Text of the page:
By: Erik Burgess
WASHINGTON – The Red River diversion project will receive about 60 percent more federal funding this fiscal year than originally expected, according to news releases from North Dakota Sens. John Hoeven and Heidi Heitkamp, and Minnesota U.S. Sen. Amy Klobuchar.
The proposed $1.8 billion F-M diversion was set to receive $4.5 million for fiscal year 2013, down from the $5 million originally proposed due to across-the-board federal budget cuts known as sequestration.
Heitkamp said the project will now receive $7.4 million for this fiscal year.
“This year’s potentially record-high flood risk highlights the need for permanent flood protection for the Fargo-Moorhead community,” Klobuchar said in a statement. “I’ve pushed the administration to ensure the flood diversion project has the resources it needs to move forward, and this increased funding is good news for the families and businesses in the Fargo-Moorhead area.”
Hoeven met this week with Office of Management and Budget nominee Sylvia Burwell and Army Corps of Engineers St. Paul District Commander Col. Michael Price to press for the additional funding.
“With this year’s flood fight in full gear and the potential for significant flooding once again, we pressed the President, the Corps and the Administration’s nominee for OMB in no uncertain terms for permanent flood relief,” Hoeven said in the statement. “Area residents have mounted a flood fight in four of the past five years. It should be clear to everyone that homeowners and businesses in the Fargo-Moorhead area cannot afford to delay this very important project.”
Heitkamp said she has pushed for more funding for the diversion since President Obama announced last week that his 2014 budget proposal contained no federal funding for the diversion.
“Like most North Dakotans, I was disappointed when the President’s budget included no funding for the diversion project,” Heitkamp said in the release. “The morning the budget came out, I was on the phone with Administration officials to voice my displeasure and press them on the project’s importance.”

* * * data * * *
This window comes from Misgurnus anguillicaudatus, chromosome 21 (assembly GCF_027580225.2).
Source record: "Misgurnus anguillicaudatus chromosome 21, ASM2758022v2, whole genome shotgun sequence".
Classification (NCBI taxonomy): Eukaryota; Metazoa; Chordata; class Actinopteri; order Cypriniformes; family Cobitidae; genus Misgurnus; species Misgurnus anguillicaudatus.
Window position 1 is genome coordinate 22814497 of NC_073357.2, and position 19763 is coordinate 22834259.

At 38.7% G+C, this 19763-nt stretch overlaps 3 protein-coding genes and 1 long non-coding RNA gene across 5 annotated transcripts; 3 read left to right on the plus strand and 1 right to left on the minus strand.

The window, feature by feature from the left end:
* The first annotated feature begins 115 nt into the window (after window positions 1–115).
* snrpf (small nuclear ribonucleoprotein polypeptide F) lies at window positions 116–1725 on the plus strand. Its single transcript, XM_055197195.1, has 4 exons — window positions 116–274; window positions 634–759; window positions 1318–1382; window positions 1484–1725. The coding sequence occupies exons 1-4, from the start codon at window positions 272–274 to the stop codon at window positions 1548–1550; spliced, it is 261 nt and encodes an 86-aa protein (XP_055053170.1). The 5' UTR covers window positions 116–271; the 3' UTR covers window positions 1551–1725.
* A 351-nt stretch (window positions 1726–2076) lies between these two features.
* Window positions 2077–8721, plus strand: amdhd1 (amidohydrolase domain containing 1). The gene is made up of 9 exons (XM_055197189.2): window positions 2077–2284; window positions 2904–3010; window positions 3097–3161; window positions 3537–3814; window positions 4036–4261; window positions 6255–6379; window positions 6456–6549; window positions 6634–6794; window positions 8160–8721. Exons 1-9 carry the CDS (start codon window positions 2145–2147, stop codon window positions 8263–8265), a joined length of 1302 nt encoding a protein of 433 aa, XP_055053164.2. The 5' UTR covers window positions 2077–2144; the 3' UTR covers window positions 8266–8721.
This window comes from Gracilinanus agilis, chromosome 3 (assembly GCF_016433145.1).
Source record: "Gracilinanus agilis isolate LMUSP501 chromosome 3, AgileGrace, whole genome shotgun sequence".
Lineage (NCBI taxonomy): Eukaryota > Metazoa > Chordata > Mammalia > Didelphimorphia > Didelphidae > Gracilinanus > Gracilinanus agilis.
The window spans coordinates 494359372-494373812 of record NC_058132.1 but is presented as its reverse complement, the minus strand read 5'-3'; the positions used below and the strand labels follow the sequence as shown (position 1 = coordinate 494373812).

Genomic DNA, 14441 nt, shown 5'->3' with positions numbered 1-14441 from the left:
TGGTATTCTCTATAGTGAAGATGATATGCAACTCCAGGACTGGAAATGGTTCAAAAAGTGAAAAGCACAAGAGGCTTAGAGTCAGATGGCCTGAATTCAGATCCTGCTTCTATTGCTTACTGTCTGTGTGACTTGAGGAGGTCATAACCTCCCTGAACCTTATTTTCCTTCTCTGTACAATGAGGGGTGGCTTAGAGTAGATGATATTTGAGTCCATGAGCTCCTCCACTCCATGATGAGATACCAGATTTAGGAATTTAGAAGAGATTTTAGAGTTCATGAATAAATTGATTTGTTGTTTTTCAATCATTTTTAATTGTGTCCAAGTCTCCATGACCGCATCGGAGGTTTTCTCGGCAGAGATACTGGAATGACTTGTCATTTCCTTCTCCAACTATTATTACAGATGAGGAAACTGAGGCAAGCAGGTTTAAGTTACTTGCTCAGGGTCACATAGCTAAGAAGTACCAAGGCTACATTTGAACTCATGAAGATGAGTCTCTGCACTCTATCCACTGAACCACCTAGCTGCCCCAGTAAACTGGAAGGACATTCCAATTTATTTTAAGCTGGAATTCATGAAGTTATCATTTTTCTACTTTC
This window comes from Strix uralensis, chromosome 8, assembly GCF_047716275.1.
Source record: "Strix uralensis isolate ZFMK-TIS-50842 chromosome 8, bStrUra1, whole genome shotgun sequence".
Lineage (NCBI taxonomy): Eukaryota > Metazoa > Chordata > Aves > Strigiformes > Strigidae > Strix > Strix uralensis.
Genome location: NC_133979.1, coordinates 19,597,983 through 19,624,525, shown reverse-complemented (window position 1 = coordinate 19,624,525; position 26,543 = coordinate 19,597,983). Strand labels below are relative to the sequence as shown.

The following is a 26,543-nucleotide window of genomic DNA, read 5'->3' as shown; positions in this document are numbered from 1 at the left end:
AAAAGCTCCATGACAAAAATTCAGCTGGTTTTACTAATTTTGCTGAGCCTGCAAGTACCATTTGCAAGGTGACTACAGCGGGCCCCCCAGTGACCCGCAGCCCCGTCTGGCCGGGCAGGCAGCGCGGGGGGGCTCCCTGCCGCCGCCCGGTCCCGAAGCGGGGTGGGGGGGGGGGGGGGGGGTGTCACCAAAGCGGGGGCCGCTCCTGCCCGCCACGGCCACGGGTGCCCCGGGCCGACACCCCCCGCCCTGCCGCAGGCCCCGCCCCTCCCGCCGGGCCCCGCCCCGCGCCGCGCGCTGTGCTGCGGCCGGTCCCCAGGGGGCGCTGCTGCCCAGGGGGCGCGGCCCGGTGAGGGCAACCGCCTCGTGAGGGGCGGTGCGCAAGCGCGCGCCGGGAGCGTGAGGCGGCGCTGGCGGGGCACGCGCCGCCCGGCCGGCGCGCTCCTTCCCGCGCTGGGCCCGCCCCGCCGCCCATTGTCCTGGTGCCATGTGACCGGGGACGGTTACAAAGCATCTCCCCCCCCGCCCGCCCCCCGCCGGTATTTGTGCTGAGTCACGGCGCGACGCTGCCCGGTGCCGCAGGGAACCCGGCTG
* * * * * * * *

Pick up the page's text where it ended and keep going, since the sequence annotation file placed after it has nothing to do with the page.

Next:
Fargo Mayor Dennis Walaker said the extra funding will allow diversion officials to move forward with design and analysis aspects of the project.
“It’s good news, there’s no question about that,” he said. “It’s because of the diligence and so forth of our congressional people who are moving us forward.”
The diversion project has yet to be fully funded and authorized by Congress, but that authorization is included in the 2013 Water Resources Development Act. Federal funding for construction of the diversion could still be appropriated within that act, said Darrell Vanyo, chairman of the Diversion Authority.
North Dakota state senators voted 29-17 on Wednesday to amend the State Water Commission bill, which contains funding for Fargo flood control projects, so that no state dollars can be spent on a diversion until the project is authorized by and receives some funding from the federal government.
The state Senate changed course from an earlier vote this week approving an amendment stating the diversion project would need to receive full funding from the federal government before state dollars would be allocated.
“That’s not the way Congress has ever funded a project,” Walaker said.
Heitkamp said she believes this federal funding will send a “strong message” to state officials.
“As the city of Fargo and Cass County prepare for yet another flood, we are reminded how important it is to support long-term flood protection for the people of eastern North Dakota,” she said.